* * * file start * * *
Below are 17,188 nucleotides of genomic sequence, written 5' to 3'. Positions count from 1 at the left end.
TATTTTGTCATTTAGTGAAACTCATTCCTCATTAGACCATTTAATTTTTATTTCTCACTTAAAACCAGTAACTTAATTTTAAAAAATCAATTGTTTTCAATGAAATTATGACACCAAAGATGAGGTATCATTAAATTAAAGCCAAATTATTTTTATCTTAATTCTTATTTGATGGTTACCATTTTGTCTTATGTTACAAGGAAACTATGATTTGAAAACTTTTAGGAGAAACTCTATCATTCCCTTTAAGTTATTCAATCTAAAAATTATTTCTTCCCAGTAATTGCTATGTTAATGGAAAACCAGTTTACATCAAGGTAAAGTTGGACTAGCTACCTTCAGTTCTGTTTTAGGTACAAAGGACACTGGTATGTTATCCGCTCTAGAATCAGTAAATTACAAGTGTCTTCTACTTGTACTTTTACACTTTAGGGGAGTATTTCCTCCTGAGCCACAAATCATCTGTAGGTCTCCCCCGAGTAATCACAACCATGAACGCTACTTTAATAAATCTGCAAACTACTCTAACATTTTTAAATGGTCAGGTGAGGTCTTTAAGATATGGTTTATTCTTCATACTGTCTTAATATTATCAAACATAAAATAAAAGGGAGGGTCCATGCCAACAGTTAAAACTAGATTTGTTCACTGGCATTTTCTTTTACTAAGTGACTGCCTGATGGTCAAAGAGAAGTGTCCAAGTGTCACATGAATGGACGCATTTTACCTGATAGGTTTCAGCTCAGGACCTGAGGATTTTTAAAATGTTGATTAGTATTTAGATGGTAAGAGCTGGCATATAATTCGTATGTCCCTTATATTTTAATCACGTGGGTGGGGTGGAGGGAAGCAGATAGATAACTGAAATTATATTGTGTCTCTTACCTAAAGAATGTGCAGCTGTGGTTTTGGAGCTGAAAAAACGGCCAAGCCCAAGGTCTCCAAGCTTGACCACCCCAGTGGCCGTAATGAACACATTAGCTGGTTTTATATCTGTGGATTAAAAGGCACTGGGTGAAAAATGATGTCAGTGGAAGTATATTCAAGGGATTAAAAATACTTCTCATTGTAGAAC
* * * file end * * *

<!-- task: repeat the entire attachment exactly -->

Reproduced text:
Below are 17,188 nucleotides of genomic sequence, written 5' to 3'. Positions count from 1 at the left end.
TATTTTGTCATTTAGTGAAACTCATTCCTCATTAGACCATTTAATTTTTATTTCTCACTTAAAACCAGTAACTTAATTTTAAAAAATCAATTGTTTTCAATGAAATTATGACACCAAAGATGAGGTATCATTAAATTAAAGCCAAATTATTTTTATCTTAATTCTTATTTGATGGTTACCATTTTGTCTTATGTTACAAGGAAACTATGATTTGAAAACTTTTAGGAGAAACTCTATCATTCCCTTTAAGTTATTCAATCTAAAAATTATTTCTTCCCAGTAATTGCTATGTTAATGGAAAACCAGTTTACATCAAGGTAAAGTTGGACTAGCTACCTTCAGTTCTGTTTTAGGTACAAAGGACACTGGTATGTTATCCGCTCTAGAATCAGTAAATTACAAGTGTCTTCTACTTGTACTTTTACACTTTAGGGGAGTATTTCCTCCTGAGCCACAAATCATCTGTAGGTCTCCCCCGAGTAATCACAACCATGAACGCTACTTTAATAAATCTGCAAACTACTCTAACATTTTTAAATGGTCAGGTGAGGTCTTTAAGATATGGTTTATTCTTCATACTGTCTTAATATTATCAAACATAAAATAAAAGGGAGGGTCCATGCCAACAGTTAAAACTAGATTTGTTCACTGGCATTTTCTTTTACTAAGTGACTGCCTGATGGTCAAAGAGAAGTGTCCAAGTGTCACATGAATGGACGCATTTTACCTGATAGGTTTCAGCTCAGGACCTGAGGATTTTTAAAATGTTGATTAGTATTTAGATGGTAAGAGCTGGCATATAATTCGTATGTCCCTTATATTTTAATCACGTGGGTGGGGTGGAGGGAAGCAGATAGATAACTGAAATTATATTGTGTCTCTTACCTAAAGAATGTGCAGCTGTGGTTTTGGAGCTGAAAAAACGGCCAAGCCCAAGGTCTCCAAGCTTGACCACCCCAGTGGCCGTAATGAACACATTAGCTGGTTTTATATCTGTGGATTAAAAGGCACTGGGTGAAAAATGATGTCAGTGGAAGTATATTCAAGGGATTAAAAATACTTCTCATTGTAGAAC